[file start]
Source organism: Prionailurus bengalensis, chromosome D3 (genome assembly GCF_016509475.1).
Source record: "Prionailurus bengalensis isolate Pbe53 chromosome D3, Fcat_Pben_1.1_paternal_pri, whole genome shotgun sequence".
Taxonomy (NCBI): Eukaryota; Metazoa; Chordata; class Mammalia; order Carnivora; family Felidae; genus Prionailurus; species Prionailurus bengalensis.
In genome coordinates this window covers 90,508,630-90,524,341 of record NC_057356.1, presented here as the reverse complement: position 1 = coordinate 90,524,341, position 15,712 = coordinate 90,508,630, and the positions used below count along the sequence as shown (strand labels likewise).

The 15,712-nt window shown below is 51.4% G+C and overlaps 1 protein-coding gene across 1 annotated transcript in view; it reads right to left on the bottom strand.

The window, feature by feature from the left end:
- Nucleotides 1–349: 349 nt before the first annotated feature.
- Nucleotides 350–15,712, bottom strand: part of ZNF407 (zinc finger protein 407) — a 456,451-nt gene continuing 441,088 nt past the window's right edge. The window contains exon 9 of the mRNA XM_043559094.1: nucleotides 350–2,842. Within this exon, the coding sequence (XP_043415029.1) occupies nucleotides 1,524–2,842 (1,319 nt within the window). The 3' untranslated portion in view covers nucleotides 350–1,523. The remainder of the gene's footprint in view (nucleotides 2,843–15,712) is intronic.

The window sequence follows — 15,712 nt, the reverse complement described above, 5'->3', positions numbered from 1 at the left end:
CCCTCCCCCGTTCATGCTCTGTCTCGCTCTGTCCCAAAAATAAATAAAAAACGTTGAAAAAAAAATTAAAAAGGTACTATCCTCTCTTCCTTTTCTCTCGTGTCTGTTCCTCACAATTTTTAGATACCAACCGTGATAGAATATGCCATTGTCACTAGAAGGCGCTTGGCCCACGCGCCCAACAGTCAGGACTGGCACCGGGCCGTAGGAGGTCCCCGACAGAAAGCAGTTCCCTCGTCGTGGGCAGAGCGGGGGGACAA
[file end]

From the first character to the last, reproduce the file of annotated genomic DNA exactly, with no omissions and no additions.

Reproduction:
Source organism: Prionailurus bengalensis, chromosome D3 (genome assembly GCF_016509475.1).
Source record: "Prionailurus bengalensis isolate Pbe53 chromosome D3, Fcat_Pben_1.1_paternal_pri, whole genome shotgun sequence".
Taxonomy (NCBI): Eukaryota; Metazoa; Chordata; class Mammalia; order Carnivora; family Felidae; genus Prionailurus; species Prionailurus bengalensis.
In genome coordinates this window covers 90,508,630-90,524,341 of record NC_057356.1, presented here as the reverse complement: position 1 = coordinate 90,524,341, position 15,712 = coordinate 90,508,630, and the positions used below count along the sequence as shown (strand labels likewise).

The 15,712-nt window shown below is 51.4% G+C and overlaps 1 protein-coding gene across 1 annotated transcript in view; it reads right to left on the bottom strand.

The window, feature by feature from the left end:
- Nucleotides 1–349: 349 nt before the first annotated feature.
- Nucleotides 350–15,712, bottom strand: part of ZNF407 (zinc finger protein 407) — a 456,451-nt gene continuing 441,088 nt past the window's right edge. The window contains exon 9 of the mRNA XM_043559094.1: nucleotides 350–2,842. Within this exon, the coding sequence (XP_043415029.1) occupies nucleotides 1,524–2,842 (1,319 nt within the window). The 3' untranslated portion in view covers nucleotides 350–1,523. The remainder of the gene's footprint in view (nucleotides 2,843–15,712) is intronic.

The window sequence follows — 15,712 nt, the reverse complement described above, 5'->3', positions numbered from 1 at the left end:
CCCTCCCCCGTTCATGCTCTGTCTCGCTCTGTCCCAAAAATAAATAAAAAACGTTGAAAAAAAAATTAAAAAGGTACTATCCTCTCTTCCTTTTCTCTCGTGTCTGTTCCTCACAATTTTTAGATACCAACCGTGATAGAATATGCCATTGTCACTAGAAGGCGCTTGGCCCACGCGCCCAACAGTCAGGACTGGCACCGGGCCGTAGGAGGTCCCCGACAGAAAGCAGTTCCCTCGTCGTGGGCAGAGCGGGGGGACAA